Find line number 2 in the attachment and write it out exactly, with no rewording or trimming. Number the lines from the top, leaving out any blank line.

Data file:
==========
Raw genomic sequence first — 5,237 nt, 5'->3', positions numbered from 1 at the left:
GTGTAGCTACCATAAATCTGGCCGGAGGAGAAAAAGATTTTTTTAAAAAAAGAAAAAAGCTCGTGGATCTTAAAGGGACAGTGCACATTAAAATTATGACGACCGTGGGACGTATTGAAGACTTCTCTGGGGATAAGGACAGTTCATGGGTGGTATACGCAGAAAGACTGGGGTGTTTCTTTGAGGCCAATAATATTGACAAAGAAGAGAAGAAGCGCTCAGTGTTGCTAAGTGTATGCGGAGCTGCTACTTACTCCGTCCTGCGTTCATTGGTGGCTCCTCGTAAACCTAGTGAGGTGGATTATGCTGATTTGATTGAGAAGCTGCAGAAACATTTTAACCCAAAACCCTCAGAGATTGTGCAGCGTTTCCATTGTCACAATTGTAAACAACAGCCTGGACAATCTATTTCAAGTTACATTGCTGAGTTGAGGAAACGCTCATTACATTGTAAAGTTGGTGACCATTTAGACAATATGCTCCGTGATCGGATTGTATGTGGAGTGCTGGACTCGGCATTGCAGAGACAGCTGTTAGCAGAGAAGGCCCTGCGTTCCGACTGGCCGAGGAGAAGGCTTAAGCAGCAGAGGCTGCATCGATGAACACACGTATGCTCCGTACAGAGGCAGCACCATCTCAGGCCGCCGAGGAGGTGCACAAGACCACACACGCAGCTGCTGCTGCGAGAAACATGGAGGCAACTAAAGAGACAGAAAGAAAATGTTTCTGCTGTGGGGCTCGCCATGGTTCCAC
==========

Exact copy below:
GTGTAGCTACCATAAATCTGGCCGGAGGAGAAAAAGATTTTTTTAAAAAAAGAAAAAAGCTCGTGGATCTTAAAGGGACAGTGCACATTAAAATTATGACGACCGTGGGACGTATTGAAGACTTCTCTGGGGATAAGGACAGTTCATGGGTGGTATACGCAGAAAGACTGGGGTGTTTCTTTGAGGCCAATAATATTGACAAAGAAGAGAAGAAGCGCTCAGTGTTGCTAAGTGTATGCGGAGCTGCTACTTACTCCGTCCTGCGTTCATTGGTGGCTCCTCGTAAACCTAGTGAGGTGGATTATGCTGATTTGATTGAGAAGCTGCAGAAACATTTTAACCCAAAACCCTCAGAGATTGTGCAGCGTTTCCATTGTCACAATTGTAAACAACAGCCTGGACAATCTATTTCAAGTTACATTGCTGAGTTGAGGAAACGCTCATTACATTGTAAAGTTGGTGACCATTTAGACAATATGCTCCGTGATCGGATTGTATGTGGAGTGCTGGACTCGGCATTGCAGAGACAGCTGTTAGCAGAGAAGGCCCTGCGTTCCGACTGGCCGAGGAGAAGGCTTAAGCAGCAGAGGCTGCATCGATGAACACACGTATGCTCCGTACAGAGGCAGCACCATCTCAGGCCGCCGAGGAGGTGCACAAGACCACACACGCAGCTGCTGCTGCGAGAAACATGGAGGCAACTAAAGAGACAGAAAGAAAATGTTTCTGCTGTGGGGCTCGCCATGGTTCCAC